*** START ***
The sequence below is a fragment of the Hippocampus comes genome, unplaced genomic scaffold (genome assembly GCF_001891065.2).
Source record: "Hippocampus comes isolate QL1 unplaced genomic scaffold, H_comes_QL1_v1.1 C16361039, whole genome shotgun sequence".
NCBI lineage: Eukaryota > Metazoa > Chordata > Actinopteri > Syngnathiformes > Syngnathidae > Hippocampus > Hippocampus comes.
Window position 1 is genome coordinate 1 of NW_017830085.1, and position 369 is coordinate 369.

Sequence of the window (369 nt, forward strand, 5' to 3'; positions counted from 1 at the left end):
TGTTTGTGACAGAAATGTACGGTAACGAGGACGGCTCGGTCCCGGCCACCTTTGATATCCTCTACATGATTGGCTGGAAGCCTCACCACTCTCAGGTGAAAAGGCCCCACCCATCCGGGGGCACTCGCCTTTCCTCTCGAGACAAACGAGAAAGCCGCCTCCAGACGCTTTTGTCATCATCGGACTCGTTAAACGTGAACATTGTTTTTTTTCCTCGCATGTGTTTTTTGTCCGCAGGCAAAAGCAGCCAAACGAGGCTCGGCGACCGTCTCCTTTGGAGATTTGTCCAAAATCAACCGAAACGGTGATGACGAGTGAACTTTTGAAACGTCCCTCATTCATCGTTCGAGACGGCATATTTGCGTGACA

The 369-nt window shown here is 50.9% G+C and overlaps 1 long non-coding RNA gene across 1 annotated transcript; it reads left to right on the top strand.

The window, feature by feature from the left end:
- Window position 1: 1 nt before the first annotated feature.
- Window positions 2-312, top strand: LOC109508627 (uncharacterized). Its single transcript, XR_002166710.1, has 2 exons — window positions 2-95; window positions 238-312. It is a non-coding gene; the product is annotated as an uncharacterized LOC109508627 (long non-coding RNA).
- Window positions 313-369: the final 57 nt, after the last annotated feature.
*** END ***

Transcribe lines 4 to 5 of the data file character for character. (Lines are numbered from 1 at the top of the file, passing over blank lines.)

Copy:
Window position 1 is genome coordinate 1 of NW_017830085.1, and position 369 is coordinate 369.

Sequence of the window (369 nt, forward strand, 5' to 3'; positions counted from 1 at the left end):